Opt-out is considered standard practice – in fact it is legislated in many jurisdictions – as a way for consumers to control their private data. Opt-in is typically used when the data required is even more sensitive. Studies have shown that consumers want control of their data but there is juxtaposition against convenience.

Consumers are willing to share their data with private and public organizations – conditional upon privacy controls and sufficient currency benefits. Trust, plus deals that consumers like, will cause them to spend and invest in their digital identities for the merchant’s currency.

For merchants to engage the consumer – to cause them share their digital identity to unlock value – companies need to epitomize and communicate a new digital identity perspective of — responsibility, transparency and the consumer in control.

(Image: flickr, Alan O’Rourke, link)

Posted in: Blog, Data breach, Identity

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Take back control of your online identity with Dodoname

Take back control of your online identity with Dodoname

New privacy marketing platform means the end of online privacy abuse

NEW GLASGOW, NS AND OTTAWA ON – November 4, 2014 – Dodoname (www.dodoname.com), the world’s first privacy marketing platform, has launched in open beta, giving savvy consumers the power to confidently interact with merchants without compromising their online privacy.

We all deal with it, day in, day out – piles of unwanted email. From solicitations from legitimate sources, to spam and malicious phishing – most of what hits our inboxes is junk.

Why? Because we engage and interact online with our email address. And once this vital piece of information is out there, it’s defenseless against misuse.

Dodoname puts an end to this online privacy abuse. It’s the single best way to interact with merchants and vendors to get the stuff you want – and only the stuff you want – without ever revealing who you are. Your privacy and anonymity are assured.

“Merchants and marketers don’t need to know who you are to give you what you really want,” said Dodoname founder and CEO Michael Gaffney. “In the past, you had to create multiple burner email accounts to preserve some semblance of online privacy. Even then, you still had to provide a lot of personal information about yourself. Dodoname gives you true privacy, without having to jump through hoops.”

Once the Dodoname mobile app comes online in a few weeks, you will be able to manage your Dodoname account from any connected device. The only piece of information you have to provide to create your account and get started is your email, which Dodoname will not disclose to anyone else.

Consumers can use a Dodoname instead of their real email address for almost any interaction with a merchant. With your Dodoname account, you can spawn any number of unique Dodonames that are iterations of your Dodoname. For example, superman.01@dodoname.com, followed by superman.02@dodoname, and so on.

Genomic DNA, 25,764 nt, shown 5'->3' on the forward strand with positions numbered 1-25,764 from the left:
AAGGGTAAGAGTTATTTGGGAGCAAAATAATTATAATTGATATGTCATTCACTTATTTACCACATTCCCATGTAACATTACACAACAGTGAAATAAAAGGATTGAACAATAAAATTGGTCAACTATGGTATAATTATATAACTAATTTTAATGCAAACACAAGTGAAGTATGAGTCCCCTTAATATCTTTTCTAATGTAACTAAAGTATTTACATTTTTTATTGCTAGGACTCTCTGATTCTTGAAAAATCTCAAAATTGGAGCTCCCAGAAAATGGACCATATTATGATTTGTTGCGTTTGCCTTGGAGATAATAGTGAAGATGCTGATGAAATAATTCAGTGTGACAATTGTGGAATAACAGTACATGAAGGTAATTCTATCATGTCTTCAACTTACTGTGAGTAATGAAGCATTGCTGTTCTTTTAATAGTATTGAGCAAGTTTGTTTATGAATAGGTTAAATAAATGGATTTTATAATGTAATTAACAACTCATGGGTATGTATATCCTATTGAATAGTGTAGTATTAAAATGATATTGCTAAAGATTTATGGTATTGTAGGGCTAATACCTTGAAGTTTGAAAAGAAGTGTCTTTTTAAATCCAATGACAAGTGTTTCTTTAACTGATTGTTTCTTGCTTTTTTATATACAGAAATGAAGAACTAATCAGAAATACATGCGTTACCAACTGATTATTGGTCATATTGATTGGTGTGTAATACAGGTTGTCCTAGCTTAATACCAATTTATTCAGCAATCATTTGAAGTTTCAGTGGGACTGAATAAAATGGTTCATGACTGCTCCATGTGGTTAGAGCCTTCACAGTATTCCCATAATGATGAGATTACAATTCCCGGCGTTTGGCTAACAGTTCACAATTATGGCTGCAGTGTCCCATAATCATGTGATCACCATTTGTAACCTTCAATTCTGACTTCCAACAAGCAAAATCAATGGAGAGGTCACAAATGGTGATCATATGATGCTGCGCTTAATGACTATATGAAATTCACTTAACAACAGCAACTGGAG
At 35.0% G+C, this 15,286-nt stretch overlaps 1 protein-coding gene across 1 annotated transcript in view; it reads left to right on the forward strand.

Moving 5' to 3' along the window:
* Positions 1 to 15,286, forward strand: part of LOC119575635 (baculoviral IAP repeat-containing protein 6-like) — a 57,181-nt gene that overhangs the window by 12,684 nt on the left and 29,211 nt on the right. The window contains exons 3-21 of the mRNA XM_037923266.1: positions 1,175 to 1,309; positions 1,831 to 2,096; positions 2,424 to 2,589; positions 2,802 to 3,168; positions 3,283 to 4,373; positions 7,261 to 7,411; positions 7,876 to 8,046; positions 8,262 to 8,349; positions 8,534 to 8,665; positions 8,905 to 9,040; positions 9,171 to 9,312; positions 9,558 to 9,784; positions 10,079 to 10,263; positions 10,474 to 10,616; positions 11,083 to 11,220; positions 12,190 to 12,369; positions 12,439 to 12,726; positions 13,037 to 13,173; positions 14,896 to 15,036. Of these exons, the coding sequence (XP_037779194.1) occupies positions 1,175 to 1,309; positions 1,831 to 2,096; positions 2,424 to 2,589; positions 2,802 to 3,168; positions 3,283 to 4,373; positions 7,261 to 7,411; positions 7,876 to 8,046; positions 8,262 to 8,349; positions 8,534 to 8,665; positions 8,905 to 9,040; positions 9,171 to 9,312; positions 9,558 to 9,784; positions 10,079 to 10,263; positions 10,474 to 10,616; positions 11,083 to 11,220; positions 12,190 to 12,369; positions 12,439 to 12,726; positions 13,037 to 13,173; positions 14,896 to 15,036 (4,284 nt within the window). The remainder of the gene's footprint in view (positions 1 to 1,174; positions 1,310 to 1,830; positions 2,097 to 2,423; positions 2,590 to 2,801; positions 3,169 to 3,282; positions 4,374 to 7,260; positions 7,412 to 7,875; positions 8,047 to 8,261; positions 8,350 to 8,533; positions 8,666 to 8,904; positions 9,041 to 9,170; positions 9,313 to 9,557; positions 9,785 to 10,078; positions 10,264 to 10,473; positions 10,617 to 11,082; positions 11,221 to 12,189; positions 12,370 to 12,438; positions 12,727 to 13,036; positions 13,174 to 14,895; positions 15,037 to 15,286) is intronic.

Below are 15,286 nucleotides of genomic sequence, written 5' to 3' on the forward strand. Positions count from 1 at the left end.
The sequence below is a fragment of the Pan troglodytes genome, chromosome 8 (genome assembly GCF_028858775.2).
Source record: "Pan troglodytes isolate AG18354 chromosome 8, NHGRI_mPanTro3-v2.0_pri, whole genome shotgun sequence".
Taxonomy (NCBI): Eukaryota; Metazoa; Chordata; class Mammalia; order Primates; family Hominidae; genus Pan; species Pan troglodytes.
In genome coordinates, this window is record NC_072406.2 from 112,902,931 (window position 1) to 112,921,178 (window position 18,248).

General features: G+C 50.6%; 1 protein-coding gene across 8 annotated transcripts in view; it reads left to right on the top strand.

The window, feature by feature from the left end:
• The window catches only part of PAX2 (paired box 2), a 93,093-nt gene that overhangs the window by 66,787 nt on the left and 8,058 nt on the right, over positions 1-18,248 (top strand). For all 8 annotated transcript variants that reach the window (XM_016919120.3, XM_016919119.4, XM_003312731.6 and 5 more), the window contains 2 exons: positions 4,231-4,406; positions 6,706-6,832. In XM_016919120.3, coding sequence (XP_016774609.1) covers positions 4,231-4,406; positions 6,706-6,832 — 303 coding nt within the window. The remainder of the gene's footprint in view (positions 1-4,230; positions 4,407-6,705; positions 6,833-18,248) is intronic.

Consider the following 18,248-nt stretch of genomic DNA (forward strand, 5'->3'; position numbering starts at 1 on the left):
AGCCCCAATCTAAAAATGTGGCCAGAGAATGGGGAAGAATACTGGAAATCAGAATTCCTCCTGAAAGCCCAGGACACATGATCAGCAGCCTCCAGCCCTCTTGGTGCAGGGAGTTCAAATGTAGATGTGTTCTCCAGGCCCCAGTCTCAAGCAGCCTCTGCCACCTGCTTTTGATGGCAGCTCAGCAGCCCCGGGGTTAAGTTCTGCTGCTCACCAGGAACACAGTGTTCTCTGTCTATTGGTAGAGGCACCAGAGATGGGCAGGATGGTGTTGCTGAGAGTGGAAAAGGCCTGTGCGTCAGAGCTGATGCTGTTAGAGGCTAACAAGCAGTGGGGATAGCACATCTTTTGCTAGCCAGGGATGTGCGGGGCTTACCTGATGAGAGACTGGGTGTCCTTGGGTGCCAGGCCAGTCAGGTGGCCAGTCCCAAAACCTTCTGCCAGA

Use these Dodonames as you would a regular email address, to sign up for offers, register a warranty, receive an e-receipt, download a whitepaper, subscribe to a magazine, or for any other kind of interaction.

Dodonames can be made to go extinct after a single use, after a specific period, or on command at any time. In this way, consumers retain complete control over how, when, where – or even if – merchants can communicate with them, and can drop merchants at any time with an absolute guarantee they will never hear from them again.

What’s next?

But Dodoname is much more than just a privacy messaging service.

In the coming weeks, we will launch our merchant app. Participating merchants will be able to make personalized offers direct to Dodoname users who have opted in by completing some or all of their Dodoname persona. A persona will detail personal – but not private, identifying – information to help merchants deliver individualized offers. Consumers will retain full control over which kinds of offers they want to receive, if any, and which ones they don’t.

“With Dodoname, the consumer always calls the shots,” said Gaffney. “We give you what you want, when you want it, and when you’ve had enough, ‘no’ always means ‘no.’”

About Dodoname

Dodoname (www.dodoname.com) is world’s the first privacy marketing platform. Consumers can spawn new Dodonames on the fly, use them in place of an email address for almost any merchant interaction, and make them go extinct at any time. With Dodoname, consumers can take complete control of their online identity to confidently interact with merchants, without ever revealing who they really are. Face your inbox without fear of unwanted offers and other spam.

For more information, or to arrange an interview, please contact:

Leo Valiquette

+1 613 769 9479

Email: leo@leovaliquette.com

Twitter: @leovaliquette

Posted in: Press Release